FWIW, the German app just launched and it’s promising. The contractors delivered: it’s open source, has seen a flurry of third party activity and has also been vetted, even professionally. They use the privacy friendly DP3T, is integrated with Google/Apple API.

I don’t see the gloom and doom. In the case of Norwegian app, it sounds like it was rushed. Maybe that’s more the problem than tracing itself.

Bloofsays:

The UK app is DOA because of the shady behavior of the government, the involvement of someone involved in the rampant data misuse during the Brexit referendum and their absolute refusal to disclose what the data they gather will be used for and to delete it once it’s no longer needed for the purpose it was gathered for. The whole thing is a nightmare of their own creation, they had alternatives ready to go, but they decided to do their own thing and give jobs and money to the wider circle of sleaze.

PaulTsays:

Re:

"The UK app is DOA because of the"

…long and unfortunate history of Tories giving IT contracts to corrupt friends who rarely deliver what was promised, and never within time and budget, but also never face consequences for their tidy profits from the public purse. 9 times out of 10 when there’s a failed government IT project in the UK, it’s traced back to someone’s Eton chum.

bobobsays:

The excuse that the app will now be hard to develop is bullshit. If they want an app that is ready to deploy if necessary and has been reviewed to protect privacy to the extent possible, that would be better done in the absence of any necessity so there is no pressure to roll it out. The can always use their own employees to test the app and ask for volunteers if need be.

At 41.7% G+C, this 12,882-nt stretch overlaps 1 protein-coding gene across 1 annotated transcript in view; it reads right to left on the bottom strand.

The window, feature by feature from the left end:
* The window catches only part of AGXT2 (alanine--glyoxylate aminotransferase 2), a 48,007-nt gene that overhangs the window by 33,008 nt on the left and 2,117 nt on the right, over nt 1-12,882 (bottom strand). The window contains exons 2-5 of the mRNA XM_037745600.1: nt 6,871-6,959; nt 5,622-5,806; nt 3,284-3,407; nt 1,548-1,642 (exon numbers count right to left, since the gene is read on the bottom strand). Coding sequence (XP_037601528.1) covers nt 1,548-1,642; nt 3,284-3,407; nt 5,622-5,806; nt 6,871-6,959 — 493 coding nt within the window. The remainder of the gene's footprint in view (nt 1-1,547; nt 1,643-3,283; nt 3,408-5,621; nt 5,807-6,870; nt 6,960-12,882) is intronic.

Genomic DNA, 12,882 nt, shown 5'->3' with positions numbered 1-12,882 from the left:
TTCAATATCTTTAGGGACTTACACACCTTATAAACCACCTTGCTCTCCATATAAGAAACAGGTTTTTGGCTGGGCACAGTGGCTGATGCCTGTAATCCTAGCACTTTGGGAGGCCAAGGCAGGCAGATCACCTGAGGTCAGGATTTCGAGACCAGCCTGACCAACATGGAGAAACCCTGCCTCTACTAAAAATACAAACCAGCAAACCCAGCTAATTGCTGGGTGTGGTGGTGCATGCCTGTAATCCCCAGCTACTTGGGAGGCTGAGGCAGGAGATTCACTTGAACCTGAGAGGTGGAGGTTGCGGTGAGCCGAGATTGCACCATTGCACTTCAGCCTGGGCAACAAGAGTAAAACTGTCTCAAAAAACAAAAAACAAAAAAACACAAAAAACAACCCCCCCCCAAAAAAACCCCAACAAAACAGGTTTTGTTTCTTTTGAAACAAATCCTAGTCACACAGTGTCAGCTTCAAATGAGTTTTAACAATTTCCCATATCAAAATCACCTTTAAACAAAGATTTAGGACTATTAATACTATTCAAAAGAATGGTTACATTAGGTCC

Upstreamsays:

A nice idea, but . . .

Contact tracing apps are a nice idea, but there are too many drawbacks:

1) Technical limitations, mainly of Bluetooth, which most of the apps seem to focus on, make their accuracy and usefulness questionable to begin with.
2) Data abuse is inevitable. Governments and data collection (read privacy abusing) companies have proven this at every opportunity. See Point 1) in the DP-3T Privacy and Security Attacks on Digital Proximity Tracing Systems.pdf
3) Many people will simply not use them because they are aware of points 1) and 2).

When you combine points 1) and 3), I doubt that any data that is collected will be of sufficient quantity and accuracy to have any significant value at all.

As an aside, do people in Norway really believe that the Norwegian Institute of Public Health (and anyone they may have already given the data to) will really delete the data? This is an actual question, not a snark, since I am unfamiliar with Norway, it’s government in general, or the Norwegian Institute of Public Health in particular.

bobobsays:

Re:

The problem would then be secrecy and the inability of the public to review the code to know exactly what the app does. Contact tracing doesn’t necessarilly automatically conflict with privacy. It’s the secrecy that conflicts with privacy. After all, contact tracing already exists and has existed for a long time for certain diseases, almost all of which are STIs. If you know exactly what a contact tracing app does, you are free to not use it, just as you are free to say you don’t remember who you had sex with if you get an STI and don’t want to give out that information.